"I will remain in my post and will not resign," Algerian Prime Minister Ahmed Ouyahia told reporters. "The decision to disband the government belongs to the person who nominated it," he added, referring to Algerian President Abdelaziz Bouteflika, Ahram Online reported.
Bouteflika has promised a number of political and constitutional reforms before the end of January to strengthen democracy in the run-up to the polls. He has also invited international observers to monitor the legislative vote which, he has promised would be the country's most open ever.
But critics say that the proposed reforms are cosmetic. Bouteflika has been president since 1999 and was already a minister in Algeria's first post-independence cabinet in 1962. Islamist movements have come to power or made strong gains in several of the region's countries since the start of the Arab Spring, including in Tunisia, Libya, Morocco and Egypt.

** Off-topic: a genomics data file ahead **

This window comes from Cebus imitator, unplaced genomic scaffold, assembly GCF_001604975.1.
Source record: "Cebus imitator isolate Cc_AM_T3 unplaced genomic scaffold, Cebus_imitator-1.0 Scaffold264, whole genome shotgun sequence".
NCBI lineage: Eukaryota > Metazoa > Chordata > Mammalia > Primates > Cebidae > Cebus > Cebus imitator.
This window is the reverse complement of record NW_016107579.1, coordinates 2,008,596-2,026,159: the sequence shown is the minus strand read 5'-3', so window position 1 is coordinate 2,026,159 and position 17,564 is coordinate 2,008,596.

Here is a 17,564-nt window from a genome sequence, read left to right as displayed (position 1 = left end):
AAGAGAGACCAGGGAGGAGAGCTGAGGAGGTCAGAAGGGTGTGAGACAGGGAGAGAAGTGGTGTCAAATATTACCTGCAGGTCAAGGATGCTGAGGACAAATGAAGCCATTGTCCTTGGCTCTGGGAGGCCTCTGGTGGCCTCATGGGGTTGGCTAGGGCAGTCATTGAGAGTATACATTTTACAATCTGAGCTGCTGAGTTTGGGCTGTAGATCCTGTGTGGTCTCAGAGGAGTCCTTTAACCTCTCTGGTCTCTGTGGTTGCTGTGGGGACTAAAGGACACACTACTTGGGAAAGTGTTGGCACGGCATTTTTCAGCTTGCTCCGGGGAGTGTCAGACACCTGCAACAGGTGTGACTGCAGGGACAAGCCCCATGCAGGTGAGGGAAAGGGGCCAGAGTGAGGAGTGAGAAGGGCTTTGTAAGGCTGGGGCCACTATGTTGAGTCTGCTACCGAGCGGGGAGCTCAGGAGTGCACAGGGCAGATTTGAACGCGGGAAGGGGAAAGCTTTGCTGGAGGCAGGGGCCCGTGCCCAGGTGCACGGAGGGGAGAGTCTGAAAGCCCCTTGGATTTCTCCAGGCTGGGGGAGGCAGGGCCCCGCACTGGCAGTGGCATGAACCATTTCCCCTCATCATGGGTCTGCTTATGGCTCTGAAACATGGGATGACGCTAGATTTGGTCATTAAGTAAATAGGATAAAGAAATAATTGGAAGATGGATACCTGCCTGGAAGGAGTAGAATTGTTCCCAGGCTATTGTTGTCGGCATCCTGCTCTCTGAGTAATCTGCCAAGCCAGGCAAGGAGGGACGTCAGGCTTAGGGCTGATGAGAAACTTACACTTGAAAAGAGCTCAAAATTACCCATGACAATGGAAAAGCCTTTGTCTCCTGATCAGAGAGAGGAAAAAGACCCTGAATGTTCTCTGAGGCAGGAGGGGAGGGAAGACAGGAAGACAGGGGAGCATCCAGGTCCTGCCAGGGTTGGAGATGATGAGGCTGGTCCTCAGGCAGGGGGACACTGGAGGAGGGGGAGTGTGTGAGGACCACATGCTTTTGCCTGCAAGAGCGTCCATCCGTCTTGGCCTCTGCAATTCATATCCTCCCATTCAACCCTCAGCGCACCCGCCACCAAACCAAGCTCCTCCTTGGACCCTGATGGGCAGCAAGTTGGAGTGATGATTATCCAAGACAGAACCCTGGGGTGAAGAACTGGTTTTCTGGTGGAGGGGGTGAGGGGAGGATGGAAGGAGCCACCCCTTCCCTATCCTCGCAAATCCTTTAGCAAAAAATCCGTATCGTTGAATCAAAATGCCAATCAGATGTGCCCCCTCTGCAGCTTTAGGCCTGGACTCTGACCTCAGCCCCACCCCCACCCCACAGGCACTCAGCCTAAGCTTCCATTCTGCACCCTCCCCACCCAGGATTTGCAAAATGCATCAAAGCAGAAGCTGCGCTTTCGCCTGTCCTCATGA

In early 1992 the Algerian authorities cancelled the second round of elections that the Islamic Salvation Front (FIS) party was set to win. That plunged the county into a decade of bloody civil war between government troops and Islamist extremists that is thought to have cost at least 200,000 lives.
But Ouyahia, who leads Algeria's RND ruling party, insisted he did not fear an Islamist coalition in the upcoming election.
Several opposition parties have called for a neutral, technocratic government to ensure free, transparent and credible elections.